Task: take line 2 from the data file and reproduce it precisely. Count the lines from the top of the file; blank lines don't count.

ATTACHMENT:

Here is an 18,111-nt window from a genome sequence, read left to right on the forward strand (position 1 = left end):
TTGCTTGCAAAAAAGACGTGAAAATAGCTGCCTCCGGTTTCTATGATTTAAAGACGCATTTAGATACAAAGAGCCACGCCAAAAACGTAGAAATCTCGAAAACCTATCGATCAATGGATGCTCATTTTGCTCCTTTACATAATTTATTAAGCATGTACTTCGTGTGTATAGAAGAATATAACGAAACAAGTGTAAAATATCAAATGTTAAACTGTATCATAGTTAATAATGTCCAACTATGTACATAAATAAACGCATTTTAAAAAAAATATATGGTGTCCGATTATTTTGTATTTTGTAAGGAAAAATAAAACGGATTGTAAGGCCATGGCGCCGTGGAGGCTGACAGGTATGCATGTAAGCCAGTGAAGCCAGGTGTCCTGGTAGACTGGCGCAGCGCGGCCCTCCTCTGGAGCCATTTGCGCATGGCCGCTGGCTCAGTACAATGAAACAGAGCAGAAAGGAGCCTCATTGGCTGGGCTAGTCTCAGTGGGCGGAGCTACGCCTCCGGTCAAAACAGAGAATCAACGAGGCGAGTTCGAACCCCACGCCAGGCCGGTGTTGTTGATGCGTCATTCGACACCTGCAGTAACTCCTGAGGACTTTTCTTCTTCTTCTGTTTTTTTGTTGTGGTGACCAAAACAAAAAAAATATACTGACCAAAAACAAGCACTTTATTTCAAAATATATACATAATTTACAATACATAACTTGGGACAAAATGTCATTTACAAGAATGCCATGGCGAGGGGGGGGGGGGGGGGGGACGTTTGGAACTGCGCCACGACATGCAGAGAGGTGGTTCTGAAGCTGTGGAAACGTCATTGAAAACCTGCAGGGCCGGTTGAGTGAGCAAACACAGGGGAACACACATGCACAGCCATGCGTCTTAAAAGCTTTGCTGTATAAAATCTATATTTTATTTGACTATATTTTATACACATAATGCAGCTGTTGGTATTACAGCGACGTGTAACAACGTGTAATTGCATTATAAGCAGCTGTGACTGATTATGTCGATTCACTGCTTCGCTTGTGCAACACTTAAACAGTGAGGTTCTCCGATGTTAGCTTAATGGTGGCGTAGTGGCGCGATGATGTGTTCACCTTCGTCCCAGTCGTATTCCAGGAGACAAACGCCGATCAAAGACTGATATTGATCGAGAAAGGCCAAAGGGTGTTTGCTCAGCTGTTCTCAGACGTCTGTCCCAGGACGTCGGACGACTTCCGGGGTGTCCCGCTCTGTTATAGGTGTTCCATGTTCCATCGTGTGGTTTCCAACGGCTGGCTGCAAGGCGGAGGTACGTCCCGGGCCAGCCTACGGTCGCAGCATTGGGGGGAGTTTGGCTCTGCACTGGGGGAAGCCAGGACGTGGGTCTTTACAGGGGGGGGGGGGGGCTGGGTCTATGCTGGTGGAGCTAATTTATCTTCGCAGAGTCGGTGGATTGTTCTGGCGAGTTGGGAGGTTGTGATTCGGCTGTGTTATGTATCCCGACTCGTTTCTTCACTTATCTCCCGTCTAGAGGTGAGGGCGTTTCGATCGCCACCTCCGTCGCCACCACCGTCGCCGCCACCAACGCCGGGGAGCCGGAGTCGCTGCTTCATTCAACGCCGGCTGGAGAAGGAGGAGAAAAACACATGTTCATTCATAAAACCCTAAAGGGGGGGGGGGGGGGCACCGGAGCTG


TTGCTTGCAAAAAAGACGTGAAAATAGCTGCCTCCGGTTTCTATGATTTAAAGACGCATTTAGATACAAAGAGCCACGCCAAAAACGTAGAAATCTCGAAAACCTATCGATCAATGGATGCTCATTTTGCTCCTTTACATAATTTATTAAGCATGTACTTCGTGTGTATAGAAGAATATAACGAAACAAGTGTAAAATATCAAATGTTAAACTGTATCATAGTTAATAATGTCCAACTATGTACATAAATAAACGCATTTTAAAAAAAATATATGGTGTCCGATTATTTTGTATTTTGTAAGGAAAAATAAAACGGATTGTAAGGCCATGGCGCCGTGGAGGCTGACAGGTATGCATGTAAGCCAGTGAAGCCAGGTGTCCTGGTAGACTGGCGCAGCGCGGCCCTCCTCTGGAGCCATTTGCGCATGGCCGCTGGCTCAGTACAATGAAACAGAGCAGAAAGGAGCCTCATTGGCTGGGCTAGTCTCAGTGGGCGGAGCTACGCCTCCGGTCAAAACAGAGAATCAACGAGGCGAGTTCGAACCCCACGCCAGGCCGGTGTTGTTGATGCGTCATTCGACACCTGCAGTAACTCCTGAGGACTTTTCTTCTTCTTCTGTTTTTTTGTTGTGGTGACCAAAACAAAAAAAATATACTGACCAAAAACAAGCACTTTATTTCAAAATATATACATAATTTACAATACATAACTTGGGACAAAATGTCATTTACAAGAATGCCATGGCGAGGGGGGGGGGGGGGGGGGACGTTTGGAACTGCGCCACGACATGCAGAGAGGTGGTTCTGAAGCTGTGGAAACGTCATTGAAAACCTGCAGGGCCGGTTGAGTGAGCAAACACAGGGGAACACACATGCACAGCCATGCGTCTTAAAAGCTTTGCTGTATAAAATCTATATTTTATTTGACTATATTTTATACACATAATGCAGCTGTTGGTATTACAGCGACGTGTAACAACGTGTAATTGCATTATAAGCAGCTGTGACTGATTATGTCGATTCACTGCTTCGCTTGTGCAACACTTAAACAGTGAGGTTCTCCGATGTTAGCTTAATGGTGGCGTAGTGGCGCGATGATGTGTTCACCTTCGTCCCAGTCGTATTCCAGGAGACAAACGCCGATCAAAGACTGATATTGATCGAGAAAGGCCAAAGGGTGTTTGCTCAGCTGTTCTCAGACGTCTGTCCCAGGACGTCGGACGACTTCCGGGGTGTCCCGCTCTGTTATAGGTGTTCCATGTTCCATCGTGTGGTTTCCAACGGCTGGCTGCAAGGCGGAGGTACGTCCCGGGCCAGCCTACGGTCGCAGCATTGGGGGGAGTTTGGCTCTGCACTGGGGGAAGCCAGGACGTGGGTCTTTACAGGGGGGGGGGGGGGCTGGGTCTATGCTGGTGGAGCTAATTTATCTTCGCAGAGTCGGTGGATTGTTCTGGCGAGTTGGGAGGTTGTGATTCGGCTGTGTTATGTATCCCGACTCGTTTCTTCACTTATCTCCCGTCTAGAGGTGAGGGCGTTTCGATCGCCACCTCCGTCGCCACCACCGTCGCCGCCACCAACGCCGGGGAGCCGGAGTCGCTGCTTCATTCAACGCCGGCTGGAGAAGGAGGAGAAAAACACATGTTCATTCATAAAACCCTAAAGGGGGGGGGGGGGGGCACCGGAGCTG